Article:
Preserving, conserving, and restoring the native plants and native plant communities of Florida.


Monday, February 8, 2016

CPR of Florida's native plants and native plant communities

by FNPS Conservation Committee

Policy Statements

FNPS resolves that the preservation and perpetuation of the unique genetic diversity within and among Florida’s native plant populations and plant communities is our highest priority.  Activities that endanger this genetic diversity are in direct conflict with the society's goal of preservation of native plant species in their natural habitats.

The preservation and perpetuation of native plant communities is our highest priority.  Restoration of disturbed lands and the encouragement of the use of native plants for landscaping are important secondary goals.  However, restoration must not be considered as a desirable or an equal alternative to preservation.  Be it affirmed then:  FNPS is, dedicated to the identification, preservation and understanding of native plant communities.

FNPS organizes native plant sales across the state so people can add more natives to their landscapes.

The society recognizes that there should be exceptions to our Conservation and Preservation policies that allow the salvage of native plants and germplasm from areas where land clearing activities are both imminent and assured.  FNPS will require members to obtain all necessary permits, harden-off plants, and reintroduce salvaged material to protected recipient sites using the best available practices for restoration work by partnering with botanical institutions, scientists, universities, local native plant nurseries, FNPS Conservation and Science Committees.  Additionally, FNPS will partner with organizations and entities dedicated to the restoration and reintroduction of federally and state-listed plant species onto protected lands within the historical range of each species.

Germplasm being prepared for storage

Germplasm – 1) An individual, group of individuals or a clone representing a genotype, variety, species or culture, held in an in situ or ex situ collection. 2) Original meaning, now no longer in use: the genetic material that forms the physical basis of inheritance and which is transmitted from one generation to the next by means of the germ cells (Germplasm 2014).

Infraspecific – at a taxonomic level below that of species, e.g., subspecies, variety, cultivar, or form.  In botany, Latin names at this level usually require the addition of a term denoting the rank (Oxford Dictionaries 2014).

in situ – a Latin phrase meaning “on-site” or “in position”.

Natural community – an interactive assemblage of organisms, their physical environment, and the natural processes that affect them. Environmental factors such as soil type, bedrock type, moisture level, slope, slope aspect, climate, and the natural disturbance regime play a key role in determining a species' ability to survive there. The organisms within a natural community include: plants, animals, fungus, and microorganisms. Natural communities occur in patterns throughout the earth and range in size from thousands of acres, such as a Northern Hardwood Forest, to less than one acre, such as a seep. Natural communities change over geological and evolutionary time, and are not static.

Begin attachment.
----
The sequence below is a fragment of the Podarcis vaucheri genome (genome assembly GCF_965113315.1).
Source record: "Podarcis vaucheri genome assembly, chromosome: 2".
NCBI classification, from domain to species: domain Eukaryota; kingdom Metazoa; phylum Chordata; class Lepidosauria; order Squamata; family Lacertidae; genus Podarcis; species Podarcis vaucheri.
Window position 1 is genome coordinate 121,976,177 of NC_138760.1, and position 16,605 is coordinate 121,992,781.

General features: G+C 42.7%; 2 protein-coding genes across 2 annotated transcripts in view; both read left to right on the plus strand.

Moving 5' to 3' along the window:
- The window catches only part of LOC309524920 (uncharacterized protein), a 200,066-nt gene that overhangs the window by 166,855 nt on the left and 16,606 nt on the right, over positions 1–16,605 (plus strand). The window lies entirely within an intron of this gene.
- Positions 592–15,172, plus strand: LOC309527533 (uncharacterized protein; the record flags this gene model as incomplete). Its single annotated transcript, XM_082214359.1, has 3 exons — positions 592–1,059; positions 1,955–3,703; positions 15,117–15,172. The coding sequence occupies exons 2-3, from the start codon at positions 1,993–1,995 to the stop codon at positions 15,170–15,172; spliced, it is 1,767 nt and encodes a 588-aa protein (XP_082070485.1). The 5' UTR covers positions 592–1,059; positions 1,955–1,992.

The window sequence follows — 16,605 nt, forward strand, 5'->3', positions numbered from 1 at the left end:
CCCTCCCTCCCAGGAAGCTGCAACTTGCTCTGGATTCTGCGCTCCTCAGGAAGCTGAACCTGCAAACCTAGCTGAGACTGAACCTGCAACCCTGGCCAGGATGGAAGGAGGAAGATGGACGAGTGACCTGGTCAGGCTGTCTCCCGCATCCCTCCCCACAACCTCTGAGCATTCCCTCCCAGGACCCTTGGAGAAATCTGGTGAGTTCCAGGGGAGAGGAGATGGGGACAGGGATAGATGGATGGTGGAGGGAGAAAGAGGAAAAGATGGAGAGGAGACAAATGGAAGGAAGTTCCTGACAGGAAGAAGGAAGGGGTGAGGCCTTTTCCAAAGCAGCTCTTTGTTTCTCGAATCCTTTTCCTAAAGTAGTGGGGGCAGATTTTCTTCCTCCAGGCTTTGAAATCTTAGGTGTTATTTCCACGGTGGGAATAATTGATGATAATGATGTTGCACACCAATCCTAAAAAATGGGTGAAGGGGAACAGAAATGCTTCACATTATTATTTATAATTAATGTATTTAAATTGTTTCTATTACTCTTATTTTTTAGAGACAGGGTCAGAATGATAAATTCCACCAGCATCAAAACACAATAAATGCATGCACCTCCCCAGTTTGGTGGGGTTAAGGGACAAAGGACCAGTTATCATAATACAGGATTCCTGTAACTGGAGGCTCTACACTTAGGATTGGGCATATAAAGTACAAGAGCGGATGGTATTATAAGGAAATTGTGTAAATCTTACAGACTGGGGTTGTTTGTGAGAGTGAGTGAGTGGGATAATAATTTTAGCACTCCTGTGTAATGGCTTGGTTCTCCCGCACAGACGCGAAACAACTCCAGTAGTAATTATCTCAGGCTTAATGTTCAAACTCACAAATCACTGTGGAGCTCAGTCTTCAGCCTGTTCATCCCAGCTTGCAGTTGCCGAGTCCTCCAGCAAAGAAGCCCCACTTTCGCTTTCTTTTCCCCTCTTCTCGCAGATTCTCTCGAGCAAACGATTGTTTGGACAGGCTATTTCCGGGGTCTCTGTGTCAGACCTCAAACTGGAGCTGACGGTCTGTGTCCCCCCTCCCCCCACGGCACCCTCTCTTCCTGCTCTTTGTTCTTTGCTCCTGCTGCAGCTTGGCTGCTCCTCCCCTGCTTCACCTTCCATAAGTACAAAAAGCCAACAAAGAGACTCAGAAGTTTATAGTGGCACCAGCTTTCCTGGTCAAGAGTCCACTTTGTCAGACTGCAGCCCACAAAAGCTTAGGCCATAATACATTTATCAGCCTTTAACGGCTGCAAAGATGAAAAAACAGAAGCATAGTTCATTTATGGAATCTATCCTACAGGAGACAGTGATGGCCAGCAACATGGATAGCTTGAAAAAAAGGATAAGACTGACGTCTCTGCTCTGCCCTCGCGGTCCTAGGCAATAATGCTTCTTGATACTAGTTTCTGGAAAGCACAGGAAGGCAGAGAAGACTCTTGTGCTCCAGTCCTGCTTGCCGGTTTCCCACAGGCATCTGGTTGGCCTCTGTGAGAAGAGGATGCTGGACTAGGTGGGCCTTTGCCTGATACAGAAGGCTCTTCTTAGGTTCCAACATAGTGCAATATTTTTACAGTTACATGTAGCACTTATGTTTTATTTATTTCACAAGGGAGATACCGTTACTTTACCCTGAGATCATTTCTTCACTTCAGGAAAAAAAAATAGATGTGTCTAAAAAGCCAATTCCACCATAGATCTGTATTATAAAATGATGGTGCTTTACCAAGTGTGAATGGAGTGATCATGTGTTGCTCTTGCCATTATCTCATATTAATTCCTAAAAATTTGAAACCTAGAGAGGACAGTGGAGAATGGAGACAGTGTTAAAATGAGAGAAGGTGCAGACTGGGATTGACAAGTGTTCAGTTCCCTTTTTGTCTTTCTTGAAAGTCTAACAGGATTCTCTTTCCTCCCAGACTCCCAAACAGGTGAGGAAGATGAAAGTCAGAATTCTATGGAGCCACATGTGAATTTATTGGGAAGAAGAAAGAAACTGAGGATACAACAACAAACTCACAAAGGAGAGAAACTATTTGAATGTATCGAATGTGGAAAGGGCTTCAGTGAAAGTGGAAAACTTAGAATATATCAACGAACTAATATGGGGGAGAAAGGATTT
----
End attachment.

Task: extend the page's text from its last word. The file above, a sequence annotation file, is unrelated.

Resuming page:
Policy “Background Statements”

Background for Conservation Policy

Genetic diversity enables our plants and natural communities to adapt and survive.  Because of its unique biogeography and natural history, Florida is home to many native plant species that are locally adapted and genetically distinct (Frankham et al. 2009).  Further, some species are adapted to specific microhabitats within a plant community (Hartnett and Richardson 1989; Menges et al. 1999; Richardson et al. 2014).  Florida plant species and communities have adapted to extreme shifts in weather (temperature, moisture, and hurricanes), climate, sea level change, and fire.  Additionally, many species within Florida’s plant communities evolved on isolated islands during interglacial periods leading to a high degree of endemism.   In the year 2014, there were 29 federally-listed endemic plant species in the Florida scrub community alone.  

Sunset over the scrub at Archbold. Photo by Reed Bowman
 Genetic diversity within a species’ population is vital to its long-term survival.  Diversity is important not only with regard to adaptation over time (Caballero and Garcia-Dorado 2013) but to plant mating systems as well.  Small populations (generally less than 100 plants) are at greater risk of extinction and more likely to suffer from inbreeding depression and a build-up of deleterious mutations (Lynch et al. 1995).  

Threats to genetic diversity within and among populations include:
  • Habitat development and fragmentation (reduction in population sizes, loss of unique genetic adaptations)
  • Exotic species invasion (includes Florida native species introduced outside their natural, historical range or natural community)